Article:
Huellas (Traces) or The work as a surface for inscription, Lo cristalino (The crystalline) or The work as perfect body, Mecánica plástica (Visual mechanics) or The work as an active body, Espacio-Tiempo (Time-space) or The work as the site of an event, La metáfora orgánica (The organic metaphor) or The work as a quasi-corpus and La dimension antropológica (The anthropological dimension) or The work sensitive to its social surroundings are the stages through which the curator takes us to interpret and understand the development of the work exhibited.

We are introduced into the show by a virginal work by Alejandro Otero from Las Cafeteras (The Coffee Pots) series, 1947, to illustrate how the vertical lines of the physical objects eventually developed into Líneas coloreadas sobre un fondo blanco (Coloured Lines over a White Background), a minimal abstract work, much in the same way that Mondrian’s famous tree became his first abstract linear compositions.  Ariel Jimenez, at this point, is also registering the physical imprint of the artists’ hand through matter on the support in the mystical and elusive work by Mira Schendell, among others,  as well as in the dynamic and energetic work by Torres García, and their psychological impulses, apparent in his need to stress and to proclaim,  totally different to Schendells’ subtle impressions. 

In Visual Mechanics, the next stage, the work has achieved autonomy from the artist, devoid of  physical traces, the result of intellectual and mechanical processes that have willed them to be objects in a world of objects.  There is a kinetic quality in the pieces by Lygia Clark, Willys De Castro, Judith Lauand, Tomás Maldonado and Juan Melé that foretells the movement of the work of art into space, off the wall.

In Time-space the work has left the wall, it may be an environment or a construction we walk into or around, which requires more time and attention than just passing by a static object.  It has become an event, a walk within or without, a rite of passage into the three-dimensional world.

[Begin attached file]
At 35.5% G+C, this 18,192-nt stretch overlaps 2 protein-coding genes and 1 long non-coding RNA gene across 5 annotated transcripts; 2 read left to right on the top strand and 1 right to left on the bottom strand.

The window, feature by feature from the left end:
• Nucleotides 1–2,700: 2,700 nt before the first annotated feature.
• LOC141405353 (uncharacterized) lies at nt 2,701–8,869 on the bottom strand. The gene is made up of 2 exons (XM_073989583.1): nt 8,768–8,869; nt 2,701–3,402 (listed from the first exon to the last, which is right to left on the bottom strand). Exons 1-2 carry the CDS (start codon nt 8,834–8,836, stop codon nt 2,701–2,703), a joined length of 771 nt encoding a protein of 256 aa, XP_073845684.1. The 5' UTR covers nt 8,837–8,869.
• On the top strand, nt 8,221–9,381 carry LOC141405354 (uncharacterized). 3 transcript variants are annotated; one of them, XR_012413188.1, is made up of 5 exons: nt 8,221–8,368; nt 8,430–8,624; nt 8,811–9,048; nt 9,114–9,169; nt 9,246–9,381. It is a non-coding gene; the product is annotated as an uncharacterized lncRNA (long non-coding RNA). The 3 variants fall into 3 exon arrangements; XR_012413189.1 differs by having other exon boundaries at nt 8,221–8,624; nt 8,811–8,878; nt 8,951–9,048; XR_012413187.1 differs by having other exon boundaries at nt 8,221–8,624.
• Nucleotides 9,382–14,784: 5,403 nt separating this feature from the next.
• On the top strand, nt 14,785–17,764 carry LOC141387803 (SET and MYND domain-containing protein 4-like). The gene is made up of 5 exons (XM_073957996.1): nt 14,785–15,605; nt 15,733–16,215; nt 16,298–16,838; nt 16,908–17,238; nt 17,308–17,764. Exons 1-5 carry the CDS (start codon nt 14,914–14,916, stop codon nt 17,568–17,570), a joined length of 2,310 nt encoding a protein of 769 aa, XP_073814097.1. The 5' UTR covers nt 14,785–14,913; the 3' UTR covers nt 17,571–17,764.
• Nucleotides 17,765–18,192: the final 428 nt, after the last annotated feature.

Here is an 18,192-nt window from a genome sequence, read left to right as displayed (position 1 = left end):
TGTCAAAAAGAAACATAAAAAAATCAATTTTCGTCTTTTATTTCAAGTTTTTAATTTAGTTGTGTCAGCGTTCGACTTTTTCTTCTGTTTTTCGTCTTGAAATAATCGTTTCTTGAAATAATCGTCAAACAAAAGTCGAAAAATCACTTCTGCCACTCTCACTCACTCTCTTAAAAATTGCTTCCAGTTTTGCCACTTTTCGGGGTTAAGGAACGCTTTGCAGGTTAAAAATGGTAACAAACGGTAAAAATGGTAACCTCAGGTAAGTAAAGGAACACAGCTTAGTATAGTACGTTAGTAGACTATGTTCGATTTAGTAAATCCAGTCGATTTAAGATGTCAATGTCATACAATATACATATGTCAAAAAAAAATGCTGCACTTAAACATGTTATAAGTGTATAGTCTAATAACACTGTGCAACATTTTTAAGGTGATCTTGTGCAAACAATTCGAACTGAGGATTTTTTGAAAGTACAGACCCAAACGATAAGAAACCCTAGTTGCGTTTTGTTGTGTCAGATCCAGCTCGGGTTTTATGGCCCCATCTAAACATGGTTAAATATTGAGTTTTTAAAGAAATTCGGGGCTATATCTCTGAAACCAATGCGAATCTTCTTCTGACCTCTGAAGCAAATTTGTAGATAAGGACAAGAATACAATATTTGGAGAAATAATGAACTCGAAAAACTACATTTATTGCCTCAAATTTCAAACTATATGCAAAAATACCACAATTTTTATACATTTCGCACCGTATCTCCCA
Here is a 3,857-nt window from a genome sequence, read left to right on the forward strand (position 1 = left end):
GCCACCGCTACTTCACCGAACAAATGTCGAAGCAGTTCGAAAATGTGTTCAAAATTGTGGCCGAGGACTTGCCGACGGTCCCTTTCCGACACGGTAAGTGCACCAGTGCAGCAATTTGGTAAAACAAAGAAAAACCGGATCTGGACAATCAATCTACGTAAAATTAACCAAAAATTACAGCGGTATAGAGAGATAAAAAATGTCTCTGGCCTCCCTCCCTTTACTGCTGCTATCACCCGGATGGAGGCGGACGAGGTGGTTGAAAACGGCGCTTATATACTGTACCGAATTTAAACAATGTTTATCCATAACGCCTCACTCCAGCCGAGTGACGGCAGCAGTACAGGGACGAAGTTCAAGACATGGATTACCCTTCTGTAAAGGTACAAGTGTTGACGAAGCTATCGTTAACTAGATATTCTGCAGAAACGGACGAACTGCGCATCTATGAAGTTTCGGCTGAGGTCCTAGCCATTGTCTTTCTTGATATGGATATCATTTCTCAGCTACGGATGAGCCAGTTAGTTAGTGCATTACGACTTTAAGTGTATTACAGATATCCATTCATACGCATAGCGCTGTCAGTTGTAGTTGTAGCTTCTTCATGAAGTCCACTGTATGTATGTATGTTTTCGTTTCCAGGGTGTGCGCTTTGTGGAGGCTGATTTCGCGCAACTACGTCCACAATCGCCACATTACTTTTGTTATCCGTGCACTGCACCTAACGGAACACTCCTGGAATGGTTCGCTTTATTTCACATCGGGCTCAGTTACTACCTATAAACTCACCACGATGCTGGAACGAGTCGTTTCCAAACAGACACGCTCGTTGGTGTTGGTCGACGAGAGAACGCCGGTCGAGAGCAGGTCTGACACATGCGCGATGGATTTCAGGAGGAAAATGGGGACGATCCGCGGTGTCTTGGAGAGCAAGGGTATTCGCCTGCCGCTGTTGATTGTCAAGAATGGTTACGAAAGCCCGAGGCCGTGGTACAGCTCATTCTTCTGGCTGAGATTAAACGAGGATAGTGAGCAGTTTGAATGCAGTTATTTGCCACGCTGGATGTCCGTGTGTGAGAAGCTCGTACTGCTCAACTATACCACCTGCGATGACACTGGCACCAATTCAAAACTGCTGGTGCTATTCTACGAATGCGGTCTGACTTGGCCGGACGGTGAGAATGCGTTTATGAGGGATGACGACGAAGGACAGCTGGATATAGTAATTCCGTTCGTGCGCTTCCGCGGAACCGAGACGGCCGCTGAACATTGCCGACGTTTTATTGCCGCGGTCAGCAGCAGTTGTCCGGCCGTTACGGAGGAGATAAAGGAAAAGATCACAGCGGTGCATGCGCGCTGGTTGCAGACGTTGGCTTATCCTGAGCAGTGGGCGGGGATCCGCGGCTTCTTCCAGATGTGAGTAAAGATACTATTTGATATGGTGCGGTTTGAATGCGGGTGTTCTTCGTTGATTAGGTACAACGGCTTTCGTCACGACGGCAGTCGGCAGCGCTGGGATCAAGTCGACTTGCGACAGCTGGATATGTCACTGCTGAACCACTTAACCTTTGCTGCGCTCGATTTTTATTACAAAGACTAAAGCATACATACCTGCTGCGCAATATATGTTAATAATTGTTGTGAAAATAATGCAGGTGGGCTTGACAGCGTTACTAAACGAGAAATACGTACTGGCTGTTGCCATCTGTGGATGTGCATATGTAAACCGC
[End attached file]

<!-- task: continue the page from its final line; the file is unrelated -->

In The organic metaphor matter, and the articulation or handling of matter, entail sensual and visceral experiences.  The work of art is to the artists an intellectual pursuit spurred on by a physical perception of the world around them and of themselves as biologically alert and sensitive beings. 

In The anthropological dimension the artists concerns go beyond their own needs and impressions into the social needs and experiences of the communities around them. But this social and anthropological perception does not distract them from their aesthetic preoccupations, they articulate these around their subjects interrelating them, which is what makes the difference between art and propaganda tout court.

Pieces by European artists with similar aesthetic preoccupations are exhibited as peripheral references that set the work by these Latin American artists within a world context, as their own work sets the work by European artists in a world context as well. It illustrates a give and take situation in which both sides benefited.

This elegant and harmonious exhibition is full of poetry and of passion. Good poetry deals with absolutes, with an obsession to understand and to transmit economically to others what one believes one has understood, avoiding stereotypes and exaggeration.  An all through the work we can sense the passion that went into living life deeply, trying to understand, to acknowledge, to penetrate and to hold.

Once again, what we may call the “new” Malba, under the curartorships of Marcelo Pacheco, head curator, and Victoria Noorthorn, vice curator, has stood to its commitment of showing regional art at its best. Neither the exhibition, nor the catalogue that goes with it, should be missed.

(Geo-metrías /Abstracción geométrica latinoamericana en la Colección Cisneros, Malba, Figuroa Alcorta Av. Until May 19).

No hay comentarios.:

Publicar un comentario